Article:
What matters most, delivering output or creating value?
The answer might seem obvious: creating value, of course! But then why do companies pay more attention to output than outcomes?
Accelerating velocity doesn’t mean creating more value. Meanwhile, failing to deliver output fast enough disables value creation. How can we balance this equation?
Over the years, I struggled to balance the present and future. No matter the role I had, high pressure was my only certainty. Everyone wanted something done by yesterday, and it’d never be enough. But that mindset is misleading because an extreme focus on the present will compromise the future.
Sadly I don’t have a magic-bullet solution. However, in this guide, I’ll attempt to help you differentiate what’s sustainable and what’s not in terms of velocity and long-term planning.
We’ll explore the following:
To understand your current reality, reflect on the following questions:
The items on the left side of those questions (e.g., output as opposed to outcome roadmaps) indicate that your team is focused on short-term goals, while the items on the right (e.g., maximizing outcome as opposed to increasing velocity) suggest your team is empowered to create the future.
It’s fundamental to understand your status quo so you can act. Over the years, I’ve learned that, ironically, accelerating velocity will slow down value creation. The way of working has a significant impact on your team’s results.
In general, I see three common ways of working:
To illustrate the three scenarios, let’s consider a team of seven people: five software engineers, a product manager, and a product designer.
When output means success, teams will excessively focus on creating more features. As a result, they will focus about 90 percent of their attention on delivery and 10 percent on discovery.
In essence, the whole team works to create output as fast as possible. As a result:
The work mode is efficient, and the team can accelerate delivery. At first glance, it looks like everything is perfect, but there’s a danger: when you put all your energy into the present, somebody else builds the future because you’re blind to it.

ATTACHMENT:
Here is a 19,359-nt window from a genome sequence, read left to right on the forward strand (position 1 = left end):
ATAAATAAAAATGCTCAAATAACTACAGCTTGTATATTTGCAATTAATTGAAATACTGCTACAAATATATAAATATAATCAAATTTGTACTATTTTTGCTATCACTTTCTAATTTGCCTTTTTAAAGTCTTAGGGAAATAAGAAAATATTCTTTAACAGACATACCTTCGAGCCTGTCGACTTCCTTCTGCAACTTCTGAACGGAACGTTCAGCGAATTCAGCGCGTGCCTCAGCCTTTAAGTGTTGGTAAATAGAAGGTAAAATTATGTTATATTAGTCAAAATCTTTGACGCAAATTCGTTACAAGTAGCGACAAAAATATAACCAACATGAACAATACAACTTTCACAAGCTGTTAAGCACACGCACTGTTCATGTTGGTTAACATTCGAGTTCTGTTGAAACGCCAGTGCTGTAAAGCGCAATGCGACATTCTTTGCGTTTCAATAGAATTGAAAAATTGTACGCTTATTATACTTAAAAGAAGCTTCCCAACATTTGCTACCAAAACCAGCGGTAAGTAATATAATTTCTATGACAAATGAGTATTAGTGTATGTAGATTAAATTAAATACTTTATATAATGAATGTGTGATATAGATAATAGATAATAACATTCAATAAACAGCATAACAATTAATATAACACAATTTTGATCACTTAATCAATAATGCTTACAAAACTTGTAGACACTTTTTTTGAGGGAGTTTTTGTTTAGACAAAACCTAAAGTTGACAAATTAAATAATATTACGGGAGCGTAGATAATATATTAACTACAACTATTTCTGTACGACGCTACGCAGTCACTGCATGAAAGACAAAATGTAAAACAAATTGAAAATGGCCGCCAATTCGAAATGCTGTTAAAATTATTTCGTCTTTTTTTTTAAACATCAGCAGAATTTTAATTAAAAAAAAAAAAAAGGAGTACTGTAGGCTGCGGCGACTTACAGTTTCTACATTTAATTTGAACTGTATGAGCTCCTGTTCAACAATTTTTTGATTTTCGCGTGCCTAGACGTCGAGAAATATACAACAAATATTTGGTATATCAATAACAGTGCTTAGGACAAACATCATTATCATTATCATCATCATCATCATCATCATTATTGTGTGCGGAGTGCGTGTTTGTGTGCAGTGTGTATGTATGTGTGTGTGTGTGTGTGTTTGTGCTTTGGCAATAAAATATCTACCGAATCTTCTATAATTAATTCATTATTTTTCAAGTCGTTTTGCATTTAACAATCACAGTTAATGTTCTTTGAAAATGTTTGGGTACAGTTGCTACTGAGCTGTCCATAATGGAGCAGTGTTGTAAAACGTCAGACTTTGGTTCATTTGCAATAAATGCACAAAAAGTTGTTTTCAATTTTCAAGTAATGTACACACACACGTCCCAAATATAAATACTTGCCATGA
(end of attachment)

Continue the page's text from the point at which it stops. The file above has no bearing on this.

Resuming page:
The short-term results may be good, but that compromises the future.
The other extreme is to have an absolute focus on the future. This leads the team to ignore velocity because they envision uncovering hidden opportunities to create outstanding solutions. The intention is genuine, but the results are questionable because the team resists committing to delivery.
The team uses 70 percent of its time to discover the future and the remaining to deliver features. When that happens, you will observe the following:
With an extreme focus on research, management will mistrust the team because velocity is unsatisfactory. That’s not sustainable.
When teams live in the future, somebody else will create the present.
The most sustainable way of working, in my experience, is what I call value-driven. It’s a combination of the best sides of velocity and research-driven — a meaningful balance between present and future. That said, it’s a more complicated way of working because it requires a dual-track approach.
Part of the team will work around 70 percent in the future and 30 percent in the present, while the other part will work 70 percent in the present and 30 percent in the future.
You may wonder, how does that happen? Wouldn’t it be easier to separate the teams? Separating the teams isn’t an option because it’d create handovers and lack of accountability, which I cannot recommend.
A value-driven team has the following:
Working as a value-driven team is different for most organizations; it requires getting comfortable with the uncomfortable. Teams must step into the unknown, try ideas, fail, drop bad ones, try again, and so on. It takes a lot of energy, but the results are promising.
With the balance between the present and the future, teams can create the present while paving the way for the future.
Becoming a value-driven team is easier said than done. If you’re in a velocity-driven scenario, management won’t support a massive change from one day to another. But you can do something to get them to listen to you.
I used to think management would listen to reason because they are highly qualified. But most adults don’t like being lectured. Don’t try giving lessons or being dogmatic on ways of working.
Here’s what worked for me:
These reports might help you identify that many features are never used and the value created is lower than expected. That would be all you need to ask the magic question, “Do you want us to continue working this way?”
No intelligent business leader wants to see the team creating features nobody uses or that create little business value. But they also resist massive chances.
You can suggest one of the following solutions, depending on your situation:
The goal is to help management open their minds to try something different. Then, it’s your responsibility to deliver results and gain trust to move toward value-driven teams gradually.
Featured image source: IconScout
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